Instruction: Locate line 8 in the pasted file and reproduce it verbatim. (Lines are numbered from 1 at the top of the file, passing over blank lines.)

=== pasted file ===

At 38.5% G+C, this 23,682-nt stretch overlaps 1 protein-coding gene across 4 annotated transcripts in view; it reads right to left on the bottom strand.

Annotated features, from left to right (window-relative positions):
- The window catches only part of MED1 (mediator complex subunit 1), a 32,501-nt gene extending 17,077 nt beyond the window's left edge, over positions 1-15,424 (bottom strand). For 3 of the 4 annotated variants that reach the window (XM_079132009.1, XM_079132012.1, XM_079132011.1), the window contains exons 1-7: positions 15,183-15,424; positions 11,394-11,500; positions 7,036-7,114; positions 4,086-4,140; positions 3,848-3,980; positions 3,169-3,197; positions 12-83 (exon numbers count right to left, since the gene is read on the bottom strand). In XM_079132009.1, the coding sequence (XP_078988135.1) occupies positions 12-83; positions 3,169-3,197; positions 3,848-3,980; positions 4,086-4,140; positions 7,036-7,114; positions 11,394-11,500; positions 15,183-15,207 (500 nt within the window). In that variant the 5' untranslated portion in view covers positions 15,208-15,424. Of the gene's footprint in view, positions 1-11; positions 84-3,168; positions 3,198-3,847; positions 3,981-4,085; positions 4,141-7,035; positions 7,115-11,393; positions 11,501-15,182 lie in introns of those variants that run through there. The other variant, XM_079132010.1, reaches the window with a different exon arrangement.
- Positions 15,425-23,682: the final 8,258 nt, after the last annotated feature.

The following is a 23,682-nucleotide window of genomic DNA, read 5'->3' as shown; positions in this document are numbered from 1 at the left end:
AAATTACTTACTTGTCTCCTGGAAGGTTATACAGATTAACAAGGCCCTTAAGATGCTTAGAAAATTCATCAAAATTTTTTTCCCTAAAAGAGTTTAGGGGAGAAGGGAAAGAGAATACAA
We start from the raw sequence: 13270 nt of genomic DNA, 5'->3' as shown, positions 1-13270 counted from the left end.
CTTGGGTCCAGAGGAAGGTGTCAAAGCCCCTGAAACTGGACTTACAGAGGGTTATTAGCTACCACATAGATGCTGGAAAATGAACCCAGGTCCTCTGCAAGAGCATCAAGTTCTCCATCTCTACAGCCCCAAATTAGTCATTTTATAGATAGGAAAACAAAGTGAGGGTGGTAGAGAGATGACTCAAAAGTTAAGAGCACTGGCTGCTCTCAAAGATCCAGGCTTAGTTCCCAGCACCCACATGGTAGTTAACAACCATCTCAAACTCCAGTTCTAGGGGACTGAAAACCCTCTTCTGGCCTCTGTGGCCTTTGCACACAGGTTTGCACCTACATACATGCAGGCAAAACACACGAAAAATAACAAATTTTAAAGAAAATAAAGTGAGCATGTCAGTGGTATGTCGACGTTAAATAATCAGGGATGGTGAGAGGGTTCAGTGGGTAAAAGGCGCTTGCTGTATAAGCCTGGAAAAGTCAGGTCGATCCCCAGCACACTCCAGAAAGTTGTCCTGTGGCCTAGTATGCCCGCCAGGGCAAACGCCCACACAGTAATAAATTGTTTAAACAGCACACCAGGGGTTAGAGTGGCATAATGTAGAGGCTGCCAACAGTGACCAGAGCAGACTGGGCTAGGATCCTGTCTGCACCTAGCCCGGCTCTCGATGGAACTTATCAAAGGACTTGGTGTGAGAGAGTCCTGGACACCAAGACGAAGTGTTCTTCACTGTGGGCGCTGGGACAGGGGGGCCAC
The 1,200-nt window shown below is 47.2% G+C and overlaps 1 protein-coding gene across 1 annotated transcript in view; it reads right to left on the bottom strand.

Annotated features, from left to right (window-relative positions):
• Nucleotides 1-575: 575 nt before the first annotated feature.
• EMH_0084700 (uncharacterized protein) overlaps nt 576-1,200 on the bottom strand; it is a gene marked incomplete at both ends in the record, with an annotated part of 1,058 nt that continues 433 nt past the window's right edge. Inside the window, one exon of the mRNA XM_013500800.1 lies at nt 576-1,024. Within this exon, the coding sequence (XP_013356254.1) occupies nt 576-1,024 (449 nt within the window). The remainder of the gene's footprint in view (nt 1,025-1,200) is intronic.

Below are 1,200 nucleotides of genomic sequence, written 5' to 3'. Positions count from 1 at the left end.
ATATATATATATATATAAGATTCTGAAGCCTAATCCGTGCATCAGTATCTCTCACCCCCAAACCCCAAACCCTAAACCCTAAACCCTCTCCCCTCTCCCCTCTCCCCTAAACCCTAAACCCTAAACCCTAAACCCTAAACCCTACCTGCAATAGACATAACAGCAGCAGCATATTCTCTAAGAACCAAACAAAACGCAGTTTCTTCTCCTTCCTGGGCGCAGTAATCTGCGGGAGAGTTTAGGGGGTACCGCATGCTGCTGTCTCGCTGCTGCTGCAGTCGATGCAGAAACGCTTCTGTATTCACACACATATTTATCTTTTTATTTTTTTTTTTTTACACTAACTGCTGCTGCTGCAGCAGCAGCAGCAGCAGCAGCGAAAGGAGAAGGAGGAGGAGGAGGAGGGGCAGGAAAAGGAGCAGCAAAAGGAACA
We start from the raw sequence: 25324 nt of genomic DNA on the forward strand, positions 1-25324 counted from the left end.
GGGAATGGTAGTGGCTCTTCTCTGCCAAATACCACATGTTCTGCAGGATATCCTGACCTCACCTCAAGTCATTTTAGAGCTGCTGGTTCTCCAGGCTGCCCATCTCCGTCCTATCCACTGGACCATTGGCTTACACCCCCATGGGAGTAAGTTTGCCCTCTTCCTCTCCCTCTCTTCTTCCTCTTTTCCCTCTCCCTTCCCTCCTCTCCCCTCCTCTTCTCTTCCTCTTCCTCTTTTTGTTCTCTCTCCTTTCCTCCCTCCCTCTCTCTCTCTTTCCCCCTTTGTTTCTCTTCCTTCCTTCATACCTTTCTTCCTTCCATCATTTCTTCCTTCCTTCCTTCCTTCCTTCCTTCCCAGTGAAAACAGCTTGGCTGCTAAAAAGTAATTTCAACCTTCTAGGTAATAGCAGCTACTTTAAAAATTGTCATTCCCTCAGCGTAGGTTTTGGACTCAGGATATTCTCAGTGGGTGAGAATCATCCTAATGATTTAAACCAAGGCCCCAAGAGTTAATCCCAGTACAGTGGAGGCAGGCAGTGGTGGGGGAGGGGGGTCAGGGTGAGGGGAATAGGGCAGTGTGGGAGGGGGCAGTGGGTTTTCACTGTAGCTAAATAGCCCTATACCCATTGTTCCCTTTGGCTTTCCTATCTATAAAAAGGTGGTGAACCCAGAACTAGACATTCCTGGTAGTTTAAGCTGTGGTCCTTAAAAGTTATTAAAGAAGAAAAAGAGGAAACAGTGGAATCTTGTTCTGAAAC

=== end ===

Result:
CTTGGGTCCAGAGGAAGGTGTCAAAGCCCCTGAAACTGGACTTACAGAGGGTTATTAGCTACCACATAGATGCTGGAAAATGAACCCAGGTCCTCTGCAAGAGCATCAAGTTCTCCATCTCTACAGCCCCAAATTAGTCATTTTATAGATAGGAAAACAAAGTGAGGGTGGTAGAGAGATGACTCAAAAGTTAAGAGCACTGGCTGCTCTCAAAGATCCAGGCTTAGTTCCCAGCACCCACATGGTAGTTAACAACCATCTCAAACTCCAGTTCTAGGGGACTGAAAACCCTCTTCTGGCCTCTGTGGCCTTTGCACACAGGTTTGCACCTACATACATGCAGGCAAAACACACGAAAAATAACAAATTTTAAAGAAAATAAAGTGAGCATGTCAGTGGTATGTCGACGTTAAATAATCAGGGATGGTGAGAGGGTTCAGTGGGTAAAAGGCGCTTGCTGTATAAGCCTGGAAAAGTCAGGTCGATCCCCAGCACACTCCAGAAAGTTGTCCTGTGGCCTAGTATGCCCGCCAGGGCAAACGCCCACACAGTAATAAATTGTTTAAACAGCACACCAGGGGTTAGAGTGGCATAATGTAGAGGCTGCCAACAGTGACCAGAGCAGACTGGGCTAGGATCCTGTCTGCACCTAGCCCGGCTCTCGATGGAACTTATCAAAGGACTTGGTGTGAGAGAGTCCTGGACACCAAGACGAAGTGTTCTTCACTGTGGGCGCTGGGACAGGGGGGCCAC